Now I love all Gamecock sports. I witnessed our baseball team bring us back-to-back national championships. Our women’s basketball team is phenomenal and will be bringing home a championship soon and our men have gotten really good under Frank Martin and allowed me to witness some awesome upsets of #1 Kentucky. However, let’s just stick to football. Being a Gamecock football fan has taught me about heartbreak:
I watched Marcus Lattimore, the heart of our team, and just an overall good person, get injured not once, but twice. The video still makes me cry.
This year we were crushed by Clemson 56-7, one of the biggest blowouts in series history.
Losing at Kentucky in 2012 and at Tennessee in 2013 when we would have won the SEC East.
Our 3-9 season last year.
Losing the SEC championship to Cam Newton and the Auburn Tigers. I really don’t like Tigers…any tigers.
I could go on, but you get it. However, I’ve experienced some some high highs as well:
Here’s my disclaimer. You’re either going to laugh at me at the end of this post or totally hate me for bringing back some repressed feelings of grief for fictional characters that you may have finally made peace with. My apologies. I read a lot and I watch a lot of TV. Because of this, I’ve got a lot of thoughts and feelings about fictional characters. I’ve shared a few of my fictional crushes, but I need to process some heavier emotions.
Raise your hands if you’ve ever grieved a fictional death?
Yup, I’m going there. On Sunday The Walking Dead gut punched me and countless others as they brutally killed off two amazing characters. One in particular hurt like hell. Glenn Rhee, the beautiful soul and father-to-be, who in my opinion was the true soul of the show was snatched from our screens. He managed to utter four beautiful last words to the love of his life and from the mass hysteria spreading across the interwebs you would have thought a real person died. I’ve read the comics and knew that Glenn was going to meet his fate. That didn’t make watching Denny Duquette Negan beat Glenn to a pulp any easier. But he’s not even, real!, you say. Uh, I know that, but he’s been gracing my screen for seven years. I’ve watched his character grow and evolve. Suddenly, he’s gone. Can’t a girl feel a sense of loss?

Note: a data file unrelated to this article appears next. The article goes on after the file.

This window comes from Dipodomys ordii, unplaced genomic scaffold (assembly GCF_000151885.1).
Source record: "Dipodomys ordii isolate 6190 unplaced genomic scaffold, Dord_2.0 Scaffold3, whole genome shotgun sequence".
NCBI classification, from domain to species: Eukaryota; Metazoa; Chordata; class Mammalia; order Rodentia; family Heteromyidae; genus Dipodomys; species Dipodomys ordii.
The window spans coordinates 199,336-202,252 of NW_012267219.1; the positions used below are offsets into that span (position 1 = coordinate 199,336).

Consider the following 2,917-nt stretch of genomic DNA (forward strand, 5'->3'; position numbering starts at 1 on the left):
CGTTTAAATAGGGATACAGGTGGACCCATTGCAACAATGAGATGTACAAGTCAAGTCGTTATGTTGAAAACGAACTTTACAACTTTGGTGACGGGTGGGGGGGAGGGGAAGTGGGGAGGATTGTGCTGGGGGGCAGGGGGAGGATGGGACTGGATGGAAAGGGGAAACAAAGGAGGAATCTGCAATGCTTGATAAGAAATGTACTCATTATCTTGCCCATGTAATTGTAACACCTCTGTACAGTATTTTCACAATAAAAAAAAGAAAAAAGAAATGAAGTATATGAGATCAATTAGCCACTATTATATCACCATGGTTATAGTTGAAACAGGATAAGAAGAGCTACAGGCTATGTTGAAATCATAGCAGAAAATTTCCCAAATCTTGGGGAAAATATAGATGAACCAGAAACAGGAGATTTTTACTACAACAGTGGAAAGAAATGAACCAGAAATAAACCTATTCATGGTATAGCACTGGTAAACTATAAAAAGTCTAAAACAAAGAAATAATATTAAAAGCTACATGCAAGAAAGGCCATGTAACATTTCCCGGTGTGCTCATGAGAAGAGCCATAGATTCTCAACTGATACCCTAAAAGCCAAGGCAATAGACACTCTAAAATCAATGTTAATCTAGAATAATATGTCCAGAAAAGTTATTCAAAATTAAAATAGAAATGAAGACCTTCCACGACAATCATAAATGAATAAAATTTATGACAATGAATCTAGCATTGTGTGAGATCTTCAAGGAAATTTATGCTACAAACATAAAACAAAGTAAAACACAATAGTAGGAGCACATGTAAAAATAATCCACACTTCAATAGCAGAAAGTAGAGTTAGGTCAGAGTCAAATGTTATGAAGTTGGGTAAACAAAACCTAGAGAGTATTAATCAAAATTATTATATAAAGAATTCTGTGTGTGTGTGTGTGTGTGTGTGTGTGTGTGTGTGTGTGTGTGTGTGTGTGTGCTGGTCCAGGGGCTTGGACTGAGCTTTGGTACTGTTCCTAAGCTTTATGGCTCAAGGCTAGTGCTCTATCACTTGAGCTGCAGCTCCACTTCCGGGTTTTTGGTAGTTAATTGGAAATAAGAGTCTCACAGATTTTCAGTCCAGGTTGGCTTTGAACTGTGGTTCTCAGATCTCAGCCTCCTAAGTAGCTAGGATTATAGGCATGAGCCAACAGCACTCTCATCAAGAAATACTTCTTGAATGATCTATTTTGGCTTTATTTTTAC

I’m sure every fandom has a few fictional deaths they’ll never let go of. Hell, I’m still angry at Rose for being selfish and not sharing that wardrobe door with Jack. Empathy and sympathy are phenomena we experience almost daily in our dealings with others, and they play key roles in the way we respond to fictional characters.
“These characters are an escape from some of the stresses of life,” he said. “Watching these shows allows you to decompress and not have to think about things for a little while. You’re exposed to different aspects of the characters’ lives — their losses, their loves and their own griefs, everything that goes into the human condition — and you eventually begin to empathize with them and form an attachment. We see some of ourselves in them.”
Because of these emotional bonds we form watching certain characters, it’s perfectly understandable that we mourn their loss when they die on a show, Rowney continued.
Let me start by saying this isn’t in any particular order and I’m leaving Glenn off this list.
1. Poussey Washington, Orange Is The New Black
Poussey’s death was spoiled for me because I had the audacity not to watch all the episodes the day they were released on Netflix. I hope you read that in the most sarcastic tone ever. However, it still hurt, especially with the recent deaths of black people by the hands of law enforcement.
2.The Young Ones, The Hunger Games
Primose Everdeen and sweet, innocent Rue. Lawddd why?! I know the tributes are going to die, but I closed my book/shutdown my Kindle when we lost little Rue. To make matters worse, Prim’s death is the reason Katniss chooses Peeta – which I wholeheartedly disagree with.
3. Jen Lindley, Dawson’s Creek
I became a puddle of tears watching Jen Lindley record a goodbye video for her daughter. Also, can we talk about the choice of having Sarah McLachlan’s Angel play during this scene- like we weren’t already suffering.